ArticulationFor SLPs and Educators

Orthographic Instruction: Improving Speech Intelligibility and Literacy Skills!

By August 30, 2011One Comment

I am so excited to introduce to you a fellow Speech-Language Pathologist named Keli Richmond, M.S. CCC-SLP, who is the author of the Literacy SpeaksⓇ program.  Literacy SpeaksⓇ  is an exciting and innovative approach that improves children’s speech intelligibility and language skills while developing a strong literacy foundation.

I recently had the pleasure of hearing Keli speak this year at CSHA 2011 in Los Angeles, CA. Keli was one of the presenters.  Her seminar was fantastic and I walked away with so many great ideas to immediately incorporate into my articulation therapy sessions.  I am also very passionate about improving literacy skills for all our speech kids. Keli has done extensive research on the importance of incorporating the written letter and word into our traditional articulation therapy. Her website offers video demonstrations and materials which you can purchase for your program!  I highly recommend her program to SLPs out there.  As Speech-Language Pathologists, I believe we really need to be helping our clients and students become great readers as well as great speakers!  I know you will enjoy this article Keli has written! 


Orthographic Instruction:  Improve Speech Intelligibility and Establish Literacy Skills Simultaneously!

Author:  Keli Richmond, M.S., CCC-SLP

With the implementation of mandated programs such as “No Child Left Behind” and “Response to Intervention”, our time as clinicians and educators is more precious than ever.  Speech-language pathologists and educators need efficient, quality techniques that not only address speech-language goals, but support academic success and enhance literacy skills.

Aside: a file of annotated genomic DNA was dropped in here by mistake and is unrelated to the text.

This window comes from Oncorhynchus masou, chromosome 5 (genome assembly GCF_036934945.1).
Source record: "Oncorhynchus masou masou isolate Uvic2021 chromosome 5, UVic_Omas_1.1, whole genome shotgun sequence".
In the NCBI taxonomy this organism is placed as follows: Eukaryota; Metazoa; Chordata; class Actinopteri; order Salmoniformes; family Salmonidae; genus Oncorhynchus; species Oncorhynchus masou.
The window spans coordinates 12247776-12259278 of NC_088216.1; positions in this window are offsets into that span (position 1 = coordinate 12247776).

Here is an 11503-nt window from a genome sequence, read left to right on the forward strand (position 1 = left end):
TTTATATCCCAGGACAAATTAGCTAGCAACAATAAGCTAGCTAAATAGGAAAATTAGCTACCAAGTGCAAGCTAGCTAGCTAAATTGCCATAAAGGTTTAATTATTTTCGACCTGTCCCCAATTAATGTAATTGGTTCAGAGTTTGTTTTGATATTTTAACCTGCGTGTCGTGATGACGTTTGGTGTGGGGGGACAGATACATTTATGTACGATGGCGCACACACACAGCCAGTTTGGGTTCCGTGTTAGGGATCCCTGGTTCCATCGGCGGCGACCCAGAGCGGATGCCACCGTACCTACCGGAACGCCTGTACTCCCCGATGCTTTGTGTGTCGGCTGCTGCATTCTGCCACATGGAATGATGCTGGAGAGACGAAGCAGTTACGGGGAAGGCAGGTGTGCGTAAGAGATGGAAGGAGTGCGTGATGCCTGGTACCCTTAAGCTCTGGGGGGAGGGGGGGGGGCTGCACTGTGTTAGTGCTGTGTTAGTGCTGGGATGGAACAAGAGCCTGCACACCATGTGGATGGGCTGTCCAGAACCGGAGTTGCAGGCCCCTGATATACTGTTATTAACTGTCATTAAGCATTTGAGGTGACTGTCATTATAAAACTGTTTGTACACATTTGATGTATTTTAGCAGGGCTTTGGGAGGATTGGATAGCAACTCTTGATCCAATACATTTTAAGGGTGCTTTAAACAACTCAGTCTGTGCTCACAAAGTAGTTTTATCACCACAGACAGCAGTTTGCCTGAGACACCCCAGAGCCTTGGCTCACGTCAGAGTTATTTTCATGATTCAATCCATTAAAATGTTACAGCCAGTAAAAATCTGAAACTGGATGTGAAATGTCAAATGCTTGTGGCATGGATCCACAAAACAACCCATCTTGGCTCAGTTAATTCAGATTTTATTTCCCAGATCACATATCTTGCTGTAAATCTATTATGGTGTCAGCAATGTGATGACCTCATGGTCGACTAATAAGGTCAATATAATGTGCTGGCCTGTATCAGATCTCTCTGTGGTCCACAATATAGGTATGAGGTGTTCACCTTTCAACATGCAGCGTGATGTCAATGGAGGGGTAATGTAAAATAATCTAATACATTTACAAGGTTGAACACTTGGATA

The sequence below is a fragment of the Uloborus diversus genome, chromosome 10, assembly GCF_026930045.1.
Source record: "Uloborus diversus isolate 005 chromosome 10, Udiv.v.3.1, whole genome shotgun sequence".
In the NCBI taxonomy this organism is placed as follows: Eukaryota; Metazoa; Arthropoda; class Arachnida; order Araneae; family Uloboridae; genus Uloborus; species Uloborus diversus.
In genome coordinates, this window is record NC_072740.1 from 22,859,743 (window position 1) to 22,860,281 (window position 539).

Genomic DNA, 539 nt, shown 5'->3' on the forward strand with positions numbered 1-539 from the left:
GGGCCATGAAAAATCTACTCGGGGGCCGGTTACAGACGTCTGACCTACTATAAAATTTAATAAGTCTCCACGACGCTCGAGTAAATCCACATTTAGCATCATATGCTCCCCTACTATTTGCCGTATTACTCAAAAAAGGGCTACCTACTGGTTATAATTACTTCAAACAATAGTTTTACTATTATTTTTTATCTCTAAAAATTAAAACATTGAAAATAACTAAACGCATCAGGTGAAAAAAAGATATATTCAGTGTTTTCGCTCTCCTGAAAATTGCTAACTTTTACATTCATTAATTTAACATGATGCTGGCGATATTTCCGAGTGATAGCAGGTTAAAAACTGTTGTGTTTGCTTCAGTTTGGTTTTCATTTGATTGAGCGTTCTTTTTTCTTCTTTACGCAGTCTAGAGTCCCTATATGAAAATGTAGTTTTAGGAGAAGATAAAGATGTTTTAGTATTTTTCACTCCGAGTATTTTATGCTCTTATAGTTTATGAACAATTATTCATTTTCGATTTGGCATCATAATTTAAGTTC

Orthographic Instruction is an effective and functional technique that incorporates printed cues into therapy and classroom activitiesPrinted cues stimulate the Orthographic processor.  The Orthographic processor is the only processor within the brain that activates the reading system.  Orthographic Instruction improves articulation and motor-planning skills and establishes a strong literacy foundation!
If the Orthographic processor has not been activated, the effectiveness of the reading and writing system (Orthographic processor, Phonological processor, Meaning processor and Context processor) is compromised. Activation of the Orthographic processor is overlooked with traditional techniques.  The Orthographic processor works closely with the Phonological processor.  The Orthographic processor recognizes and processes print.  Then, the Orthographic processor and the Phonological processor work together to effectively decode printed words (Adams, 1990).  Introducing children to sound-letter correlations early in therapy/educational experiences establishes and strengthens the link between the Orthographic processor and the Phonological processor.  Children are better prepared for later reading/writing tasks when the link between the Orthographic processor and the Phonological processor is functioning.

A well-formed early knowledge of letters and sound correlations has been found to be a strong predictor of later reading success.  In fact, sound-letter knowledge has been found to be a better predictor of reading success than IQ scores (Stanovich, Cunningham, and Feeman, 1984).

Gillon (2000) explains:
Explicit phoneme awareness and knowledge of grapheme-phoneme relationships may assist children in establishing accurate phonological representations.  For example, becoming consciously aware of the number and order of phonemes in a word, and having access to the orthographic cues from the word, may help children realize the breakdown in their communication attempt and provide cues to repair their attempt.  (p.138)
Orthographic Instruction utilizes a natural progression of learning steps:

  1. Recognition of alphabetic letter
  2. Correlation of alphabetic letter to target sound
  3. Incorporation of target sound into segmented and blended word(s)